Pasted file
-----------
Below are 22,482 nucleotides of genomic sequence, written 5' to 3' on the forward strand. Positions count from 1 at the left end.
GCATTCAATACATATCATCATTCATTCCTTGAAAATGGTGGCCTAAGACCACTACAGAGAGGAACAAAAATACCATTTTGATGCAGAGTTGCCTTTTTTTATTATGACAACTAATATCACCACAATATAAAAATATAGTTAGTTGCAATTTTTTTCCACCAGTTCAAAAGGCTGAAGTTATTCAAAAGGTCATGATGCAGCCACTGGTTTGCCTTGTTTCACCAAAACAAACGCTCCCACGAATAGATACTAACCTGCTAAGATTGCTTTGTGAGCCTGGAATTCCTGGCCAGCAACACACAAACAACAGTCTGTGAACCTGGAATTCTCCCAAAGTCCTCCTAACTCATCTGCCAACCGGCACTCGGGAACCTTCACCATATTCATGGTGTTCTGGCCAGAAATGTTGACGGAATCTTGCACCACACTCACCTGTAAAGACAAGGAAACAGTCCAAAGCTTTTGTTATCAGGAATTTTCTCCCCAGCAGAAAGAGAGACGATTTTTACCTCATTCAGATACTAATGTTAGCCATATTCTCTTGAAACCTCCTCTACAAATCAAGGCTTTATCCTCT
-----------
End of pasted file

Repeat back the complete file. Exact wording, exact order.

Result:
Below are 22,482 nucleotides of genomic sequence, written 5' to 3' on the forward strand. Positions count from 1 at the left end.
GCATTCAATACATATCATCATTCATTCCTTGAAAATGGTGGCCTAAGACCACTACAGAGAGGAACAAAAATACCATTTTGATGCAGAGTTGCCTTTTTTTATTATGACAACTAATATCACCACAATATAAAAATATAGTTAGTTGCAATTTTTTTCCACCAGTTCAAAAGGCTGAAGTTATTCAAAAGGTCATGATGCAGCCACTGGTTTGCCTTGTTTCACCAAAACAAACGCTCCCACGAATAGATACTAACCTGCTAAGATTGCTTTGTGAGCCTGGAATTCCTGGCCAGCAACACACAAACAACAGTCTGTGAACCTGGAATTCTCCCAAAGTCCTCCTAACTCATCTGCCAACCGGCACTCGGGAACCTTCACCATATTCATGGTGTTCTGGCCAGAAATGTTGACGGAATCTTGCACCACACTCACCTGTAAAGACAAGGAAACAGTCCAAAGCTTTTGTTATCAGGAATTTTCTCCCCAGCAGAAAGAGAGACGATTTTTACCTCATTCAGATACTAATGTTAGCCATATTCTCTTGAAACCTCCTCTACAAATCAAGGCTTTATCCTCT